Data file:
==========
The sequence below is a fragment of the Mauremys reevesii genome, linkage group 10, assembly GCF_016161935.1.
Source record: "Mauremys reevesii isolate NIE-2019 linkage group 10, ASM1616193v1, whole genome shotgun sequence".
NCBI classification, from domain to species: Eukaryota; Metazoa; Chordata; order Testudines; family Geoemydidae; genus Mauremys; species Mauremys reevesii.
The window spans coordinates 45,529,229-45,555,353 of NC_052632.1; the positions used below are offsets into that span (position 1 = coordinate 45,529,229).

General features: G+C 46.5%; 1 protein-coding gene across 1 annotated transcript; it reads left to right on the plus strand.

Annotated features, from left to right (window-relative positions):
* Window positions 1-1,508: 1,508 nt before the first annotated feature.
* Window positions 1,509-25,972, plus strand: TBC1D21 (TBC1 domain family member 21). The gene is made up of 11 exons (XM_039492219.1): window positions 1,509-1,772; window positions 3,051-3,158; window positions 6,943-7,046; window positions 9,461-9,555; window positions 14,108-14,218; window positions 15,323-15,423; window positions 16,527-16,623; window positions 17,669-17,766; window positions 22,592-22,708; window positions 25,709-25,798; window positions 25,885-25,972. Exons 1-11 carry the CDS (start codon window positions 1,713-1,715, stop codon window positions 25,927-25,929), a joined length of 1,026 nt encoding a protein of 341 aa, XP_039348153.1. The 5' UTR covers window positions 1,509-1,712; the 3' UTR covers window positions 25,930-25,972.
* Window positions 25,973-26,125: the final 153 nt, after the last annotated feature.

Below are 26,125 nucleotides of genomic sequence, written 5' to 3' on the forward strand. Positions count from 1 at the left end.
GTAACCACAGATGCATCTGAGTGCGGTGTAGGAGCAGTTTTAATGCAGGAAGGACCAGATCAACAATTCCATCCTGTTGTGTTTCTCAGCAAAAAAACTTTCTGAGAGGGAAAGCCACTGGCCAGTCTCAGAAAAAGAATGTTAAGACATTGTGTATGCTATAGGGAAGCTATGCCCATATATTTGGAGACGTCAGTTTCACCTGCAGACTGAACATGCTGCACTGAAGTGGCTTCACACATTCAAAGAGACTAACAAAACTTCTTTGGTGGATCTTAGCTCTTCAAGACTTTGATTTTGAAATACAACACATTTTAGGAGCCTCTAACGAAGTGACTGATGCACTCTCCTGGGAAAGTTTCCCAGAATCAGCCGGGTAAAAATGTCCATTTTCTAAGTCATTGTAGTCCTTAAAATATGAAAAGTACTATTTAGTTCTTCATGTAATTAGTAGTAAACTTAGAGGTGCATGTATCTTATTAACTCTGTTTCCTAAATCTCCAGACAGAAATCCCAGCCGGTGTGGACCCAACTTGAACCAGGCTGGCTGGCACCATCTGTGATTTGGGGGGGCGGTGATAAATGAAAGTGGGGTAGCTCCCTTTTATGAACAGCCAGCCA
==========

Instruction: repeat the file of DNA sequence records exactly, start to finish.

The sequence below is a fragment of the Mauremys reevesii genome, linkage group 10, assembly GCF_016161935.1.
Source record: "Mauremys reevesii isolate NIE-2019 linkage group 10, ASM1616193v1, whole genome shotgun sequence".
NCBI classification, from domain to species: Eukaryota; Metazoa; Chordata; order Testudines; family Geoemydidae; genus Mauremys; species Mauremys reevesii.
The window spans coordinates 45,529,229-45,555,353 of NC_052632.1; the positions used below are offsets into that span (position 1 = coordinate 45,529,229).

General features: G+C 46.5%; 1 protein-coding gene across 1 annotated transcript; it reads left to right on the plus strand.

Annotated features, from left to right (window-relative positions):
* Window positions 1-1,508: 1,508 nt before the first annotated feature.
* Window positions 1,509-25,972, plus strand: TBC1D21 (TBC1 domain family member 21). The gene is made up of 11 exons (XM_039492219.1): window positions 1,509-1,772; window positions 3,051-3,158; window positions 6,943-7,046; window positions 9,461-9,555; window positions 14,108-14,218; window positions 15,323-15,423; window positions 16,527-16,623; window positions 17,669-17,766; window positions 22,592-22,708; window positions 25,709-25,798; window positions 25,885-25,972. Exons 1-11 carry the CDS (start codon window positions 1,713-1,715, stop codon window positions 25,927-25,929), a joined length of 1,026 nt encoding a protein of 341 aa, XP_039348153.1. The 5' UTR covers window positions 1,509-1,712; the 3' UTR covers window positions 25,930-25,972.
* Window positions 25,973-26,125: the final 153 nt, after the last annotated feature.

Below are 26,125 nucleotides of genomic sequence, written 5' to 3' on the forward strand. Positions count from 1 at the left end.
GTAACCACAGATGCATCTGAGTGCGGTGTAGGAGCAGTTTTAATGCAGGAAGGACCAGATCAACAATTCCATCCTGTTGTGTTTCTCAGCAAAAAAACTTTCTGAGAGGGAAAGCCACTGGCCAGTCTCAGAAAAAGAATGTTAAGACATTGTGTATGCTATAGGGAAGCTATGCCCATATATTTGGAGACGTCAGTTTCACCTGCAGACTGAACATGCTGCACTGAAGTGGCTTCACACATTCAAAGAGACTAACAAAACTTCTTTGGTGGATCTTAGCTCTTCAAGACTTTGATTTTGAAATACAACACATTTTAGGAGCCTCTAACGAAGTGACTGATGCACTCTCCTGGGAAAGTTTCCCAGAATCAGCCGGGTAAAAATGTCCATTTTCTAAGTCATTGTAGTCCTTAAAATATGAAAAGTACTATTTAGTTCTTCATGTAATTAGTAGTAAACTTAGAGGTGCATGTATCTTATTAACTCTGTTTCCTAAATCTCCAGACAGAAATCCCAGCCGGTGTGGACCCAACTTGAACCAGGCTGGCTGGCACCATCTGTGATTTGGGGGGGCGGTGATAAATGAAAGTGGGGTAGCTCCCTTTTATGAACAGCCAGCCA